Short Story 'St. Lucy's Home For Girls Raised By Wolves'

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The short story, “St. Lucy’s Home for Girls Raised by Wolves,” written by Karen Russell, describes the lives of wolf girls living at St. Lucy’s to learn how to function in human society. This program uses a handbook, called The Jesuit Handbook on Lycanthropic Culture Shock, and the nuns use it to guide their students. The narrator and main character, Claudette, develops partially to the Jesuit Handbook guidelines. She follows the handbook when she identifies with her pack, but veers away once she establishes her individual identity. In Stage One, Claudette’s character does match the handbook’s expectations, until the nuns decide to intervene. In The Jesuit Handbook on Lycanthropic Culture Shock, the first stage is expected to …show more content…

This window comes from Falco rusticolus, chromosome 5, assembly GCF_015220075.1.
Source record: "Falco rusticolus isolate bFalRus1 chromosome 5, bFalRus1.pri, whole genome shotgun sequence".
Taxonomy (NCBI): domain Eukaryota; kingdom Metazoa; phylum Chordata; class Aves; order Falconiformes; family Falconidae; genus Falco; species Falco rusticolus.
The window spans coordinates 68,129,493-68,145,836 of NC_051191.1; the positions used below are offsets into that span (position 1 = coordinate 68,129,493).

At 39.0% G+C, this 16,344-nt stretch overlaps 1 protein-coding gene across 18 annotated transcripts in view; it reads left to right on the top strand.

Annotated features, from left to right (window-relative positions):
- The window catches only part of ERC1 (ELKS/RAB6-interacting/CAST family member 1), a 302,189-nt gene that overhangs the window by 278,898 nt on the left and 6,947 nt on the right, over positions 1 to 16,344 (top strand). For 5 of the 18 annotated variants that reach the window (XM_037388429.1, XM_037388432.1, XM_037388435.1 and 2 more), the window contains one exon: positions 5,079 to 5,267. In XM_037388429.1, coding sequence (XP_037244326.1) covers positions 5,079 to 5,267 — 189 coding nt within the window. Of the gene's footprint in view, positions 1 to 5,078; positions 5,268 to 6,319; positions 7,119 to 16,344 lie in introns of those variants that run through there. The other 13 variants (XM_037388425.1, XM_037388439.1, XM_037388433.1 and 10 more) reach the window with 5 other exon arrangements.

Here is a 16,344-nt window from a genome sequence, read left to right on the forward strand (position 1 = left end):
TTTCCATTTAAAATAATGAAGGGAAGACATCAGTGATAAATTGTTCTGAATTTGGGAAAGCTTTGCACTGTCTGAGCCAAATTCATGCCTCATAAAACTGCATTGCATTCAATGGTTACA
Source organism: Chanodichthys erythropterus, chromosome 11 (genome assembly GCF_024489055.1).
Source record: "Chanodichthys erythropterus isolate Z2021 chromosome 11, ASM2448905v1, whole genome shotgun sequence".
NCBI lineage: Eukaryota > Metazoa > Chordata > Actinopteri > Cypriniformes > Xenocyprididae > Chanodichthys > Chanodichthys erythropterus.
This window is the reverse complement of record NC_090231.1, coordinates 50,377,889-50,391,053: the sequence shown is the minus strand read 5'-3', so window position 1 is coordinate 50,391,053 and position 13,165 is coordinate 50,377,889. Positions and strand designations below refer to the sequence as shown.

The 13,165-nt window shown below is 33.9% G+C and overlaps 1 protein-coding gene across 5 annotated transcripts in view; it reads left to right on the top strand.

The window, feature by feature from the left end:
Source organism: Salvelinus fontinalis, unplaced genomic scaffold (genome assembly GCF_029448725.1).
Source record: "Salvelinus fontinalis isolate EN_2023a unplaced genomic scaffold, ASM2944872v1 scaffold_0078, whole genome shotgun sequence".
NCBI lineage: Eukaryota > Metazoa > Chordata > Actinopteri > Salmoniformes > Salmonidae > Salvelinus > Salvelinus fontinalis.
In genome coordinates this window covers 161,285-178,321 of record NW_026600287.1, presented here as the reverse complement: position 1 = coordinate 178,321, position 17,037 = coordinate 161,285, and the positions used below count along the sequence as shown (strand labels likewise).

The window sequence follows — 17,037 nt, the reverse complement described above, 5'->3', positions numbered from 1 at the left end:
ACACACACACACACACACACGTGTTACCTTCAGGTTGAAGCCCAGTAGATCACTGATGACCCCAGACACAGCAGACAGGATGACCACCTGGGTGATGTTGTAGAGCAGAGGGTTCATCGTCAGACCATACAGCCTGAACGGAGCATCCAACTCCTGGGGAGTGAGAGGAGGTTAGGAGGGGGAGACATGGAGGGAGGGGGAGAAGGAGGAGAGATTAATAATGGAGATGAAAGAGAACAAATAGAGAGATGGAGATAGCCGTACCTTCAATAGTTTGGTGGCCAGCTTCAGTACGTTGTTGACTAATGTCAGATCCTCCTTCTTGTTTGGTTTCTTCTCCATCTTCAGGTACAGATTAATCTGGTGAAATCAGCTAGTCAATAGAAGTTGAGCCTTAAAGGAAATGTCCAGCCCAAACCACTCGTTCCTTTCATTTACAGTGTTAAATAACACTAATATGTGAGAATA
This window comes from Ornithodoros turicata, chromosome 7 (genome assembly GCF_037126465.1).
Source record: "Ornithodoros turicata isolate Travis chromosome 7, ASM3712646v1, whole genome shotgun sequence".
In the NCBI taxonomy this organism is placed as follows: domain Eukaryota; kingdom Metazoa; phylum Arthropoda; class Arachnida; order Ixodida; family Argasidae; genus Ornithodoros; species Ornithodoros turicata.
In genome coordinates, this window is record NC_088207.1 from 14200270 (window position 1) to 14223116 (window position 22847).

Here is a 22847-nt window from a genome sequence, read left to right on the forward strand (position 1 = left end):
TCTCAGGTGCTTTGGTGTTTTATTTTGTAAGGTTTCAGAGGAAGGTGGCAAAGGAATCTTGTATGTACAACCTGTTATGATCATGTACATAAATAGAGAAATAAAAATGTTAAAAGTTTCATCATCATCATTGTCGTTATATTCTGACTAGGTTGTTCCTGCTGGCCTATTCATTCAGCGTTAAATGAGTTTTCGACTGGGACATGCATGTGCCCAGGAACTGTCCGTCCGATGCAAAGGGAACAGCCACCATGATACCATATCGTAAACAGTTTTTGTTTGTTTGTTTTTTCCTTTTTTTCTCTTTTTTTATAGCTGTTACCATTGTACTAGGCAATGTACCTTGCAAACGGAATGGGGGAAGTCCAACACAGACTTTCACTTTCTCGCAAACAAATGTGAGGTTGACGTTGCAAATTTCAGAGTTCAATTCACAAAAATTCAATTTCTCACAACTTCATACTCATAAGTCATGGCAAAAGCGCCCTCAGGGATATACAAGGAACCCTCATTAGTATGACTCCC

In Stage Two, the handbook explains that the girls will be stressed out and extremely uncomfortable. The girls will miss certain aspects of their wolf culture and spend time dreaming about them (230). Claudette is extremely uncomfortable and agitated during this period. Like the handbook stated, she missed aspects of her wolf life. She would, “[dream] of rivers and meat” (230). She wasn’t happy with St. Lucy's and missed her favorite parts of wolf life. Her daydreaming shows here that she is developing according to the handbook in this stage. Moreover, she is irritated and uncomfortable. She and her pack would,“...snarl at one another for no reason. [She] remembers how disorienting it was to look down and see two square-toed shoes instead of [her] own four feet” (230). Claudette is irritable, to the point where she is even growling at the people she loves most. This action supports the idea that she is extremely uncomfortable and stressed, which matches the handbook. Seeing two feet instead of four contributes to Claudette’s confusion, furthering proving she is bewildered and uncomfortable at this point, which matches the guidelines set in the handbook for Stage Two. Claudette also withdraws into herself and becomes extremely miserable. She would, “bristle and growl, the way that [she’d] begun to snarl at [her] own reflection as if it [was] a stranger”(234). This is further evidence that Claudette’s stress is mounting and she’s becoming extremely short tempered. Therefore, in Stage Two, Claudette matches the curriculum from the

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